To some, being one minute late is a big deal, while to others, being one hour late is not. An astute OCR approach is about getting everyone on the same page. Tangibly, this involves crucial details like carefully creating and defining concrete, binary key performance indicators so everyone knows exactly how the definition of success is measured.
Equally important are team building exercises to foster a sense of community and connectedness. We’ve all experienced the difference: when you understand and feel more connected to your colleagues, you work better together. It may sound peripheral, but these basic principles actually form the foundation of your success, and they can be easily skimmed over in major operations.
The difference is in the details
It may seem intuitive that the first pieces of a facility to come online should be the biggest, most important components. In fact, a proper ramp-up procedure needs to begin with the smallest details. This is often a challenging point to communicate to teams. We overcome this challenge by training front-line construction personnel on how to understand the operation from a systems perspective rather than just an equipment perspective. When the people who are going to be running your operation understand not just what it is they need to do but why they need to do it, problems can be solved more efficiently and effectively on the ground. This allows better mitigation of unplanned maintenance and downtime, ultimately saving huge costs.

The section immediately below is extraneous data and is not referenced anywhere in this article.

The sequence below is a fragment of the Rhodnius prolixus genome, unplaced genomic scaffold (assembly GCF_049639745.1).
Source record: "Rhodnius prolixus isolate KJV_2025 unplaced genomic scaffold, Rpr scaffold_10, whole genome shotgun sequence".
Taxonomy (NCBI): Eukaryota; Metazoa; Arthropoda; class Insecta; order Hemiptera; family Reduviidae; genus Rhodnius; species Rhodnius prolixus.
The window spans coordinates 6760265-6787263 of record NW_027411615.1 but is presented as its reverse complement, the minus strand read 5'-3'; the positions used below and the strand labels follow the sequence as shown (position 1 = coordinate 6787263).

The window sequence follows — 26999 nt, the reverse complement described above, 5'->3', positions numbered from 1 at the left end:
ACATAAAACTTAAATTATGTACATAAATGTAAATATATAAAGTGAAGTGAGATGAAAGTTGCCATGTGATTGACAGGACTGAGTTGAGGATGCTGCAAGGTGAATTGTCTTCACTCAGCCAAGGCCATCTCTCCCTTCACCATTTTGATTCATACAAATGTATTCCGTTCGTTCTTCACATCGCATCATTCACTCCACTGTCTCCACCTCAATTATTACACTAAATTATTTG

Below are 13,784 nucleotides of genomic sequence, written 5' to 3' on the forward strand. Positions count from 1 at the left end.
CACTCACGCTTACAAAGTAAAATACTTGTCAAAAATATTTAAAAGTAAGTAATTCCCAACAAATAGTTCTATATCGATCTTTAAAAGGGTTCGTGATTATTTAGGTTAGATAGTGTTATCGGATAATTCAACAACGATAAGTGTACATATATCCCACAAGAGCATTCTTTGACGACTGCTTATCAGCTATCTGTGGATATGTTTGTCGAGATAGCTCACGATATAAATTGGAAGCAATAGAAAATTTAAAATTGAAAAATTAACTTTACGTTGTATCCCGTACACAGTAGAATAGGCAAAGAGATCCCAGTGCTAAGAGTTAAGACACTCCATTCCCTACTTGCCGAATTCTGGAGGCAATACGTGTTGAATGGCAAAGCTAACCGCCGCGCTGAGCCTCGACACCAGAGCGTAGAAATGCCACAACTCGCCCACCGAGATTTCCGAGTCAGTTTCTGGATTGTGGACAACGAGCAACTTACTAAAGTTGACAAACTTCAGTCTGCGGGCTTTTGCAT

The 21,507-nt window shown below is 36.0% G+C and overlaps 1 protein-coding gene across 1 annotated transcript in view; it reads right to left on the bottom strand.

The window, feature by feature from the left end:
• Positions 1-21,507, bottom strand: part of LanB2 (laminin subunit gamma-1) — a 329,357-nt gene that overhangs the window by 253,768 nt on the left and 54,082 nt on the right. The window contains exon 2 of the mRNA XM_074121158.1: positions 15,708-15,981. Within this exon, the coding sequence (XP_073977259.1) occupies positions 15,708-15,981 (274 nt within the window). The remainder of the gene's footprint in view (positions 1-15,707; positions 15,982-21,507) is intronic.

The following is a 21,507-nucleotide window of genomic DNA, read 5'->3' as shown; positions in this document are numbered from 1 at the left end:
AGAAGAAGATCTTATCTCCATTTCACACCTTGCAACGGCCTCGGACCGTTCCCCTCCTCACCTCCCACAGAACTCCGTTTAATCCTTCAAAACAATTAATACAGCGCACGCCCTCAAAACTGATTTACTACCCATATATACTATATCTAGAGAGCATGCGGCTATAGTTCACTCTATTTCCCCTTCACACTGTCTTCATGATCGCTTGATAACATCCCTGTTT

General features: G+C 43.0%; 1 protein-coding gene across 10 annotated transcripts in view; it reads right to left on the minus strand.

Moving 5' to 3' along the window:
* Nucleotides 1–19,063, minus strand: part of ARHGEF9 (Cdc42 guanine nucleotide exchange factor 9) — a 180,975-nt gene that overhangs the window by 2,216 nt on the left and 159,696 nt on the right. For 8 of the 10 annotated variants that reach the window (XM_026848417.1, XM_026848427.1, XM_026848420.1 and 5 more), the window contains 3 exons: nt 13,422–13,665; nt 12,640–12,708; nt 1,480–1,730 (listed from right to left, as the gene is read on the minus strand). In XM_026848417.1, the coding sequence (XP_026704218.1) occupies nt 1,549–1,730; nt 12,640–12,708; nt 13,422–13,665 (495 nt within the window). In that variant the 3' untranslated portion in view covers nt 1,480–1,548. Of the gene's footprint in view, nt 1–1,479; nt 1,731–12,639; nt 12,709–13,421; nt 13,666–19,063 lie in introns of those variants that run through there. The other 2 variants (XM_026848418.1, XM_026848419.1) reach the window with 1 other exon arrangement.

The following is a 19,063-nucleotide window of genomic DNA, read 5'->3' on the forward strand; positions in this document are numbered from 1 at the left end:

Every single minute procedure must be detailed, checked, risk assessed, written down and mitigated against, and everyone must be trained on every detail. Onboarding people as early as possible and taking such a meticulous approach actually saves time in the long run. This is because change is inevitable in such massive operations, and when it happens, you need to be prepared to respond quickly and efficiently. End-to-end thinking is crucial to recognize the value of this kind of upfront investment in the planning stage to save money in the operation stage. All the different project teams involved at different stages of the process need to come together to start thinking like one team.